WARNING: This post is not funny. So, if you started the new year in a fragile state, skip to this instead.
Many people consider Germans (especially those over a certain age) notably rude, unforgiving of mistakes, and humourless. I confess, even having befriended a German exchange student in high school I remain friends with to this day, I subconsciously held this view when I first arrived in my adopted homeland. So, it’s not surprising that upon first meeting our upstairs neighbour via a brusque notice to wet mop the stairs, I set myself on the idea she would become my sworn enemy with sitcom-worthy battles over tacky garden ornaments, loud music, and wretched smells of stewed sauerkraut and blutwurst (it should be noted I know of no one here who makes bloodwurst stew, but plenty with hideous garden decorations).
To be honest, I never made friends with our neighbours in any of the last three cities we lived in the US, and that was when we had our own cozy little homes and our own lovely gardens with plenty of space between us and the next house. Maybe it is just that living in a three-flat house with a shared garden forces you to interact, whether you are inclined or not. Or maybe it is that we lucked into a situation you could only describe as divine. In any case, it turned out the woman I was fully prepared to fear and loathe took our family under her compassionate wing, as if we were her own misguided, mush-mouthed, long-estranged children. Yes, it turned out her first note left in our mailbox was the start of a careful and patient tutorial on German life and multi-family co-existence. It was only after returning from our first weekend getaway trip a few weeks after we moved in that I realised how much she was looking out for us. Noticing the flat was quiet, she had called the Hausmeister to register her concern for our well-being. Never had it occurred to me she would worry after us with our extremely limited language skills and a small child in tow. From that point, leaving a note (usually covered with meticulous drawings from girl) has been a required task before we head off on our little adventures.
We have learned the dates and customs of German holidays via the sweet scenes she sets up on the windowsill of our landing. Our children have basked in the love and praise only a gentle Oma can bestow. I have been reminded (often) of the importance of patience, slowing down, and caring about people around me. I have been inspired to get off my butt and get outside in sub-zero temps, because if an 89 year old can trek 3km through the frosty air, then so can I! It is not an understatement to say my life, our lives, have been forever changed by knowing this woman. I am struck by both the poignancy and fortune that it took landing in a house with an octogenarian in a foreign country where I spoke almost not a word of the language to find such a profound connection with a neighbour.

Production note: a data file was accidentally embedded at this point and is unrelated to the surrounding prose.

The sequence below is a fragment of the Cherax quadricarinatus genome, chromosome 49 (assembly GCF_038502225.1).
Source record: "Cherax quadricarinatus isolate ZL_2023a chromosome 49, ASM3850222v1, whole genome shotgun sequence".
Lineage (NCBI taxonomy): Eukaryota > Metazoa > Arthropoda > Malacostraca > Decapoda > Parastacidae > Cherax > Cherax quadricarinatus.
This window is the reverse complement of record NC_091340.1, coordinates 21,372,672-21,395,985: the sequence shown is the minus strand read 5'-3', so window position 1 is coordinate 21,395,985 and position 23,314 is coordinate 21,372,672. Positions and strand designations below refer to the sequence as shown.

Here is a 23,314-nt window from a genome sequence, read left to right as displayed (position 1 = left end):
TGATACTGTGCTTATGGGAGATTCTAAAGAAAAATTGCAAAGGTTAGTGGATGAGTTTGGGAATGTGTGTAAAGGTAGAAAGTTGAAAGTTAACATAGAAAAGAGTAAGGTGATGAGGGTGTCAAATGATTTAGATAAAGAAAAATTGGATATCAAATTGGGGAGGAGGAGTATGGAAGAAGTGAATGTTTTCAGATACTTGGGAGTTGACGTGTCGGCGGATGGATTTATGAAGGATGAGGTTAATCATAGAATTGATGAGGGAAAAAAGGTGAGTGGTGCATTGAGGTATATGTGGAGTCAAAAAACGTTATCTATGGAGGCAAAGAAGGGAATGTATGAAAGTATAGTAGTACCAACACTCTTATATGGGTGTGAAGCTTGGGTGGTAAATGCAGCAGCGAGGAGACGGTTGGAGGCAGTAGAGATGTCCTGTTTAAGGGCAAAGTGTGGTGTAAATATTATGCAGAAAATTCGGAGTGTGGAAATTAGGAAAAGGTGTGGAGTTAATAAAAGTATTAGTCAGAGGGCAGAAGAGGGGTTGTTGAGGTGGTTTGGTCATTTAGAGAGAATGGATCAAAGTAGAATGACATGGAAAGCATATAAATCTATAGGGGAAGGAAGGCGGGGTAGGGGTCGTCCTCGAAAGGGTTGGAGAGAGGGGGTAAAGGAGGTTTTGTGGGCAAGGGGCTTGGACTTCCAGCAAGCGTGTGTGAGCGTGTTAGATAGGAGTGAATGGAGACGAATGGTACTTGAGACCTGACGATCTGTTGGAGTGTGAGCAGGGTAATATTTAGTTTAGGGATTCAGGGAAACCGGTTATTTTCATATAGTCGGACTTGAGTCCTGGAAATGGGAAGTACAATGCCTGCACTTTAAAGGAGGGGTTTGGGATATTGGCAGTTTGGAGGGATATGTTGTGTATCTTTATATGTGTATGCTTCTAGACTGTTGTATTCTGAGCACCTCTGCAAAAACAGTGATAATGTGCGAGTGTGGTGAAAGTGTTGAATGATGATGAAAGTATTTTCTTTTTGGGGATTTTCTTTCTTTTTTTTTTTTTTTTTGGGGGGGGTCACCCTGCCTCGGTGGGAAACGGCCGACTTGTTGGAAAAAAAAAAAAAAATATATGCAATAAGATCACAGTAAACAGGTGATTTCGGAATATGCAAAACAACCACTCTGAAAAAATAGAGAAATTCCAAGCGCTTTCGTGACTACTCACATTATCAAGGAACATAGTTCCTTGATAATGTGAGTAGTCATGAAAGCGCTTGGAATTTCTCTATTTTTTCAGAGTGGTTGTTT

She suffered a Schlaganfall about two weeks ago and passed away this Monday, on Epiphany. I broke the news to girl with the Trauerfeier card while wearing sparkly Silvester glasses and handing her a plate of cookies. I am historically incompetent in these situations, but that’s something for another post.
The house feels oddly still (not that she was up there throwing all hours ragers, at least not frequently). Like a child, I keep listening for the door to open and the stairs to creak as she heads out for her daily walk. I am still thinking through the pronunciation of each word for the rehearsed chat we have on the stairs after I’ve picked the kiddos up from school. The tiny Frau on the old Wetterhaus she bequeathed to girl has come out, letting us know the temperatures have gone from unseasonably warm to frigid again. In a couple months I suppose we will have a new neighbour, probably around the time we would have been jointly celebrating her 90th and boy’s 2nd birthday. Would have been? Will be.
vielen Dank für alles, unsere liebe FG.